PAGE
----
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Patria-Kaye Aarons | Bring back civics

Published:Tuesday | December 6, 2016 | 12:00 AM

NO TWO ways about it, all well-thinking Jamaicans, all honest and decent Jamaicans, want the country to see the back of crime and criminals.

People are angry and afraid and affected by the violence that is a very real beast in our country. Whether murder or lottery scamming or gang war, crime is carried out by a few rotten apples. But crime does happen, and these few rotten apples hold us all hostage and affect every single one of us.

Let's talk numbers. Up to the middle of May this year, 409 people were murdered. That's three people a day. One hundred and seventy-seven women were raped. There were 453 break-ins - in this little country. These are unnaturally high numbers, which, in other countries, would signal a national emergency.

So when the Minister of National Security Bobby Montague calls for a reinstatement of hanging, or when Prime Minister Andrew Holness, in his Budget presentation, indicates his desire to have some murder suspects held without bail, there are a lot of people who cheer.

Some people feel like we need to rid Jamaica of criminals, by any means necessary. And I, too, would probably be all for it, if I were sure we were hanging the right person, and if I were sure we were imprisoning the murderer. If the system were perfect, absolutely. But Jamaica ain't perfect.

Far from it.




And I can't help but think, what if I were put on the wrong side of the law in error? Stranger things have happened. In this very imperfect system, I am not at all comfortable with signing away my right to freedom before I am even tried.

So, as lawyers debate the legality of what has been proposed by our leaders, and if the politicians who set the laws are unclear, and the lawyers who defend the law can't agree, what of me and you? It raises a big question in my mind: we, average people, how much do we know about our laws? About our rights?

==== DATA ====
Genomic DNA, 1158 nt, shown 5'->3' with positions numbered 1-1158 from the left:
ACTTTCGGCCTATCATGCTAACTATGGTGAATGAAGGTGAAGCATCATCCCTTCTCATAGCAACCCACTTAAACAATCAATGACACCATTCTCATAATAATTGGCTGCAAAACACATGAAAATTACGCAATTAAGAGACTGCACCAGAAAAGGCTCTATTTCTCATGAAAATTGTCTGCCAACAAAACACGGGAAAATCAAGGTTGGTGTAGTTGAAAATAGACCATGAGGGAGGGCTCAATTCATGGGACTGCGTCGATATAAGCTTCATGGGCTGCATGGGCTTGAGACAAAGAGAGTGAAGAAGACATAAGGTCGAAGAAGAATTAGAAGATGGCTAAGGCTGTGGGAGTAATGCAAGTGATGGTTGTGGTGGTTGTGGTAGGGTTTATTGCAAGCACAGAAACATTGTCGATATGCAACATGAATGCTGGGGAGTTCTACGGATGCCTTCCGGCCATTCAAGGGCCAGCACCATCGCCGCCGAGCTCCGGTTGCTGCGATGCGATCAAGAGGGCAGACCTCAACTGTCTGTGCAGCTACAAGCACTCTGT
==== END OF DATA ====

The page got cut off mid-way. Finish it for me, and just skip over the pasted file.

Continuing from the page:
We see it on the news all the time. When challenged by law enforcement, the first thing out of people's mouths is, "I know my rights." I bet you if you ask that person, "What are your rights? Tell me,", you'll hear silence.

The bitter truth is that most of us live in a country with laws governing our very lives that we don't know, nor do we know how those laws affect us.

Were it not for lawyers, dog woulda nyam a lot of wi supper.

Now, I don't expect us to know the laws with the proficiency of those who earn a living from it. But you need to know if you have a right to a phone call. You need to know for how long the police can lock you up without charging you. You need to know if you bail somebody and they run away, you can then be locked up.

For a privileged few Jamaicans, their first introduction to the laws of this country isn't until and unless they attend the UWI. They have a mandatory course called law, governance, economy and society. How many of us actually get to university? For those who don't, when do they learn about their rights?

The reality is that a disproportionate number of people who have their rights infringed upon have never been to university. They've never been taught what the laws are, or what their rights are.

And it's not just the poor. Most of us just try to live well and stay out of trouble using common sense. Lawyers know the law. The rest of us, if we are to be honest, are just winging it. And that's a dangerous thing.

There was an announcement in 2012 that civics would be back in schools on a wide-scale basis. It hasn't materialised. A similar announcement was made by the current minister of education in March of this year. It needs to happen, and not just at the primary level.

The Child Development Agency has been very good at sharing with primary-school students what their rights are as children. And that's an amazing start.

We need to graduate the conversation in high schools to what our rights are as Jamaicans. School is more than churning out people who can spell and count.

As a government, if we're going to ask our people to be fully functioning, contributing member of the society; if we're going to ask them to play this game called life, we have to teach them the rules.

Civics is a must!

• Patria-Kaye Aarons is a television presenter and confectioner. Email feedback to and, or tweet @findpatria.